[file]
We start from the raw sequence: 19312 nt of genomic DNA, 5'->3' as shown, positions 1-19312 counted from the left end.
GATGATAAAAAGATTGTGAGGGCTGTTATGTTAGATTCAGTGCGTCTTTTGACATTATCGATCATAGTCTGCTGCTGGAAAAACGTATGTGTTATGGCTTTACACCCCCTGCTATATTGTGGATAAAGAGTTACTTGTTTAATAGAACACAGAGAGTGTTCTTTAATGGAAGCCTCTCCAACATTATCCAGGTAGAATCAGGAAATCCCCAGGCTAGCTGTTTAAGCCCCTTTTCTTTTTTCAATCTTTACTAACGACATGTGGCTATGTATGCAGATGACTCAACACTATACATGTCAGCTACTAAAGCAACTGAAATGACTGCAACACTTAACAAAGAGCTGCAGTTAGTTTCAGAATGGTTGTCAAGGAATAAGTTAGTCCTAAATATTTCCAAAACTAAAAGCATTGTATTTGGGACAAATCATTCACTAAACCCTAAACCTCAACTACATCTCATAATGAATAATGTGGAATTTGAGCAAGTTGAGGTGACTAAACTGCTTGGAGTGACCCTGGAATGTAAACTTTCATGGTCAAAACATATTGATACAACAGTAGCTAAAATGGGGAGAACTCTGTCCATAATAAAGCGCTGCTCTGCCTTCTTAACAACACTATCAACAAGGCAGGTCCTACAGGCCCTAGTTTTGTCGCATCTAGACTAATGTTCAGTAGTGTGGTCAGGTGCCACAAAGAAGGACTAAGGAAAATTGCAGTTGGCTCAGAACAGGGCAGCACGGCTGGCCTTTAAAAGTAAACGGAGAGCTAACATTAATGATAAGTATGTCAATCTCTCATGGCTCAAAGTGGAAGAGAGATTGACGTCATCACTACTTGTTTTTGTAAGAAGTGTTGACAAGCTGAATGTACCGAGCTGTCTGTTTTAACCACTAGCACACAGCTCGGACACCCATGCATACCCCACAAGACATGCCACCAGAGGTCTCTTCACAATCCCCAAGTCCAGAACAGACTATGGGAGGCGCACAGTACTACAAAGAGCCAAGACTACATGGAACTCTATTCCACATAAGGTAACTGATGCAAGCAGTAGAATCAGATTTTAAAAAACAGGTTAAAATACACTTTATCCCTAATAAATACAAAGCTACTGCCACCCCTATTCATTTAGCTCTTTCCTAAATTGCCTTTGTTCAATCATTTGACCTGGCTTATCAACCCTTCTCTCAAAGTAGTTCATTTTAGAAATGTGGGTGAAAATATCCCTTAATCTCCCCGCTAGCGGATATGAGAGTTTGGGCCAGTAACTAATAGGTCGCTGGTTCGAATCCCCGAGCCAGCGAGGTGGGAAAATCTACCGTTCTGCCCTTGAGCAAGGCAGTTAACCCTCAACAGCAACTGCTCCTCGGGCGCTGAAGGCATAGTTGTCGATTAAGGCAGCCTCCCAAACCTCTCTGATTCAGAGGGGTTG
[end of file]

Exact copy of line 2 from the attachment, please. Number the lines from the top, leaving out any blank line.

GATGATAAAAAGATTGTGAGGGCTGTTATGTTAGATTCAGTGCGTCTTTTGACATTATCGATCATAGTCTGCTGCTGGAAAAACGTATGTGTTATGGCTTTACACCCCCTGCTATATTGTGGATAAAGAGTTACTTGTTTAATAGAACACAGAGAGTGTTCTTTAATGGAAGCCTCTCCAACATTATCCAGGTAGAATCAGGAAATCCCCAGGCTAGCTGTTTAAGCCCCTTTTCTTTTTTCAATCTTTACTAACGACATGTGGCTATGTATGCAGATGACTCAACACTATACATGTCAGCTACTAAAGCAACTGAAATGACTGCAACACTTAACAAAGAGCTGCAGTTAGTTTCAGAATGGTTGTCAAGGAATAAGTTAGTCCTAAATATTTCCAAAACTAAAAGCATTGTATTTGGGACAAATCATTCACTAAACCCTAAACCTCAACTACATCTCATAATGAATAATGTGGAATTTGAGCAAGTTGAGGTGACTAAACTGCTTGGAGTGACCCTGGAATGTAAACTTTCATGGTCAAAACATATTGATACAACAGTAGCTAAAATGGGGAGAACTCTGTCCATAATAAAGCGCTGCTCTGCCTTCTTAACAACACTATCAACAAGGCAGGTCCTACAGGCCCTAGTTTTGTCGCATCTAGACTAATGTTCAGTAGTGTGGTCAGGTGCCACAAAGAAGGACTAAGGAAAATTGCAGTTGGCTCAGAACAGGGCAGCACGGCTGGCCTTTAAAAGTAAACGGAGAGCTAACATTAATGATAAGTATGTCAATCTCTCATGGCTCAAAGTGGAAGAGAGATTGACGTCATCACTACTTGTTTTTGTAAGAAGTGTTGACAAGCTGAATGTACCGAGCTGTCTGTTTTAACCACTAGCACACAGCTCGGACACCCATGCATACCCCACAAGACATGCCACCAGAGGTCTCTTCACAATCCCCAAGTCCAGAACAGACTATGGGAGGCGCACAGTACTACAAAGAGCCAAGACTACATGGAACTCTATTCCACATAAGGTAACTGATGCAAGCAGTAGAATCAGATTTTAAAAAACAGGTTAAAATACACTTTATCCCTAATAAATACAAAGCTACTGCCACCCCTATTCATTTAGCTCTTTCCTAAATTGCCTTTGTTCAATCATTTGACCTGGCTTATCAACCCTTCTCTCAAAGTAGTTCATTTTAGAAATGTGGGTGAAAATATCCCTTAATCTCCCCGCTAGCGGATATGAGAGTTTGGGCCAGTAACTAATAGGTCGCTGGTTCGAATCCCCGAGCCAGCGAGGTGGGAAAATCTACCGTTCTGCCCTTGAGCAAGGCAGTTAACCCTCAACAGCAACTGCTCCTCGGGCGCTGAAGGCATAGTTGTCGATTAAGGCAGCCTCCCAAACCTCTCTGATTCAGAGGGGTTG